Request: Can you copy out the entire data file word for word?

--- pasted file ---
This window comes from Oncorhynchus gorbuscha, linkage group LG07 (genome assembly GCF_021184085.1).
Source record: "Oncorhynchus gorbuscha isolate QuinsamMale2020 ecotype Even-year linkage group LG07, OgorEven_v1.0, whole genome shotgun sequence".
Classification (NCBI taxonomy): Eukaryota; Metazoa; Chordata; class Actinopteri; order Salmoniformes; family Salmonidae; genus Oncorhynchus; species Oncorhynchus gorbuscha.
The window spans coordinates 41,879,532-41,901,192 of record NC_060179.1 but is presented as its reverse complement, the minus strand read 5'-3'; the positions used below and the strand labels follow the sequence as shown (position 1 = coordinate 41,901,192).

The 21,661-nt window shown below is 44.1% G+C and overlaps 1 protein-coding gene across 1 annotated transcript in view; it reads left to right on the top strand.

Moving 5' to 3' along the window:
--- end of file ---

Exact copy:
This window comes from Oncorhynchus gorbuscha, linkage group LG07 (genome assembly GCF_021184085.1).
Source record: "Oncorhynchus gorbuscha isolate QuinsamMale2020 ecotype Even-year linkage group LG07, OgorEven_v1.0, whole genome shotgun sequence".
Classification (NCBI taxonomy): Eukaryota; Metazoa; Chordata; class Actinopteri; order Salmoniformes; family Salmonidae; genus Oncorhynchus; species Oncorhynchus gorbuscha.
The window spans coordinates 41,879,532-41,901,192 of record NC_060179.1 but is presented as its reverse complement, the minus strand read 5'-3'; the positions used below and the strand labels follow the sequence as shown (position 1 = coordinate 41,901,192).

The 21,661-nt window shown below is 44.1% G+C and overlaps 1 protein-coding gene across 1 annotated transcript in view; it reads left to right on the top strand.

Moving 5' to 3' along the window: